On the Internet, and in programming languages and environments in general, every digital thing is considered to be a resource. HTML or text files are resources, pictures are resources, sound files are resources, Flash animation files are resources; any digital media file is a resource. Resource is a catch-all term for digital media or files of any kind.
As was mentioned earlier, HTML pages are really nothing but plain text files/resources which REFER to other types of media for their pictures, animations, etc; all the HTML file itself actually contains is text. A web browser, after reading an HTML file, gathers together the assorted resources (pictures, animations, sound files, scripts, etc) and assembles them into a unified whole for display in the browser window; this display is based on the layout specified in the HTML file.
The HTML page invokes (or calls up) its various resources using something called a URL. URL (pronounced Yoo-Arh-Ell) stands for Uniform Resource Locator. A URL is essentially a unique address on the Internet where something is located, either on your local server or anywhere in the world.
There are two kinds of URLs: absolute and relative. Absolute URLs point to a specific location on the entire Internet. Relative URLs point to a location on a web server which is in relation to the current HTML page. These differences can be better expressed using real-world metaphors.
An absolute URL is like an address with a zip code that you would use to mail a letter; the address points directly to a particular location, and that address doesn't change whether you're mailing the letter from San Francisco or Tokyo or Paris, i.e. "John Smith, 1205 Main Street, Anytown, CA, 93711-9308, USA".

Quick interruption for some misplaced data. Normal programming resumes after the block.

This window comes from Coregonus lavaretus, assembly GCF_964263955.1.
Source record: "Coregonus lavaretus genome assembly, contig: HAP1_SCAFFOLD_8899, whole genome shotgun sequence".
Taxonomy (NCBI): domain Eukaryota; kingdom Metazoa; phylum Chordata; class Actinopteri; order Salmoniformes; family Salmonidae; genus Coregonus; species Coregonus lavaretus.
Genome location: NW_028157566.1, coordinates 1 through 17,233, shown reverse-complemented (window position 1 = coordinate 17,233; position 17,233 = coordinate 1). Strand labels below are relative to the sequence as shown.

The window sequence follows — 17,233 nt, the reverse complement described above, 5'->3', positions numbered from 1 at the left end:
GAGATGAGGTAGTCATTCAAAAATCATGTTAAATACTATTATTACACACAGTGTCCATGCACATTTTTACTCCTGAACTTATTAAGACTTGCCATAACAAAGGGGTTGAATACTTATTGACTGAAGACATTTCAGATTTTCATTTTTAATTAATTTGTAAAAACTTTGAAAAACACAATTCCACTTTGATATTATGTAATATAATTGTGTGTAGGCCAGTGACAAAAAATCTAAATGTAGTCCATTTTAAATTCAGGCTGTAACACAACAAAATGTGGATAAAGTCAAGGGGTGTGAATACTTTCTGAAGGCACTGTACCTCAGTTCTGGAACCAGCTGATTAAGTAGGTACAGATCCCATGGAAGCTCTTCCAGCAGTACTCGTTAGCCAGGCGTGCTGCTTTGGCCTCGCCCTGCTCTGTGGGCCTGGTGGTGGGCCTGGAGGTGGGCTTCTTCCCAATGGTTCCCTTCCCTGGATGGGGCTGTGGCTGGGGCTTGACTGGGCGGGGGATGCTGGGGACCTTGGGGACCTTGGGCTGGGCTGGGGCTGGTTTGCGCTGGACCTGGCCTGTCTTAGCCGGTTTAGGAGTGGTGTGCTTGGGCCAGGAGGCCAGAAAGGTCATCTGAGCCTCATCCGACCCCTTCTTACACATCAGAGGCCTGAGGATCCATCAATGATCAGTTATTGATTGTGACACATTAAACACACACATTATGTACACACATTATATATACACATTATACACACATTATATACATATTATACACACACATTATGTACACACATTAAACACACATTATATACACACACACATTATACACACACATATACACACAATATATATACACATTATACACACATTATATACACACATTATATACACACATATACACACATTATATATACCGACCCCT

A relative URL is like the directions you would give someone from your home or office to get to a particular location, i.e. "go to the corner and take a left, then go three blocks and take another left until you get to the store on the next corner, the package is sitting on the bottom shelf on the right just by the door". An absolute URL points directly to a particular resource on the Internet as a whole, whereas a relative URL gives directions to a resource in relation to your current location. We will discuss absolute and relative URLs in greater detail later in this module.
URLs are not only used to invoke pictures and animations on a web page, they are also the foundation of hyper-text or hot-links, the primary means of navigation on the Web; we'll discuss hyper-text/hyper-references in detail later in this module.
The Internet is a gigantic database, filled with many different resources. URLs are the means by which some small percentage of these resources can be drawn together, accessed, and utilized via a single web page.
Copyright © 2001 Michael Masumoto. All Rights Reserved.